I realise I’m a little late to ‘Stand up to Bullying’ day, which was 13th June. But I recently read a blog post on The British Nerd Network which inspired me to talk about my own experiences with bullying.
My parents moved us from the North East of England to the Midlands when I was three years old. My sister was only a baby and I would be starting school the following September. First year of my first primary school (which was around a mile away) was difficult and my mum said I would constantly come home from school saying I hadn’t made any friends because nobody could understand what I was saying (I had a broad Northern accent at the time). I remember sitting on the curb of the playground every dinner time by myself, while all the other kids played together and pointed and laughed at me.
My mum transferred me to a different primary school which was closer to our home and there I found a firm friend, Sam. She and I were inseparable for years, but she was accepted a lot more by the other kids because she was so laid back and quiet, whereas I was more likely to state my mind. She was always invited to play with the other kids but I never was. A particular playtime sticks in my mind, that sounds so stupid but at the time was really a big deal for me (how the problems of a seven year old differ to a thirty-two year old!) – a group of girls were re-enacting the Disney Beauty and the Beast movie (which I was obsessed with) and they asked Sam if she wanted to play. She said yes and asked if I could join in. They told me there weren’t any characters left for me to play. Sam said she wouldn’t play unless I did. So they told me I “could be the wardrobe”. Need I say more. As stupid as that sounds it really crushed me back then. I was also bullied from year 2 all the way to year 6, relentlessly. Jamie I hope you never go through what you put me though.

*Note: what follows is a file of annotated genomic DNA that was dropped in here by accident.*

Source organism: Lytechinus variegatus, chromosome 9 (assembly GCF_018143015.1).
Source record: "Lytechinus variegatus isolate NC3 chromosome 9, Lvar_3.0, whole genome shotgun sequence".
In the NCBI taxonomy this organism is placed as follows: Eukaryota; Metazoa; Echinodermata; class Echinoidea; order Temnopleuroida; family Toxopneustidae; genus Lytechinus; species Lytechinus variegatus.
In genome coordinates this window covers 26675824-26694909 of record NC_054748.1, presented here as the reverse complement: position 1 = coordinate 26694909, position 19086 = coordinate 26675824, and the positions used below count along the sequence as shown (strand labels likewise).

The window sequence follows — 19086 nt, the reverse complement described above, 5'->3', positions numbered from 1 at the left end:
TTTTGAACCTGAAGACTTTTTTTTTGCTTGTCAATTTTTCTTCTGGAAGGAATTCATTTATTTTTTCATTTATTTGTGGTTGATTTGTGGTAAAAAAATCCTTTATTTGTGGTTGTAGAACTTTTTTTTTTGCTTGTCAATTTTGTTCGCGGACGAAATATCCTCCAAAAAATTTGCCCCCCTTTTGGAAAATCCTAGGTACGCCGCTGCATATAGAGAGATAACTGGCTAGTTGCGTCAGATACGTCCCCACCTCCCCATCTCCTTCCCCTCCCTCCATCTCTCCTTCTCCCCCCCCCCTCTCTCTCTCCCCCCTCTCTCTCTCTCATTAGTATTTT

By the time I reached the age for high school, my mum had firmly decided I wasn’t going to go the local school where Sam was going. I would be going to an all girls’ school right across town that no one I knew was going to. It took me over an hour and three buses to get to school every day. And every day a couple of girls, Tiffany and Louise, made my life a living hell with their constant name calling, ridiculing and general humiliation of me.
I came home from school in tears most days. One day I came home and my mum told me that we would be moving again, this time to a place near Wales in the countryside. I would be transferring to yet another school, a much smaller close-knit one. One where not only did I not know anyone, but I couldn’t even find my way home once I got there because I wasn’t familiar with the area or the mile and a half walk to and from school.
I will remember my first day at that school for the rest of my life. It was like a scene from ‘Mean Girls’. I walked into the classroom and for a change I was the popular “city” kid that everyone wanted to know. I thought everything would change because all the girls were clinging to me asking me tons of questions about the city. I had nothing in common with any of them and although I felt completely out of my comfort zone, I thought for once I might have an easy life.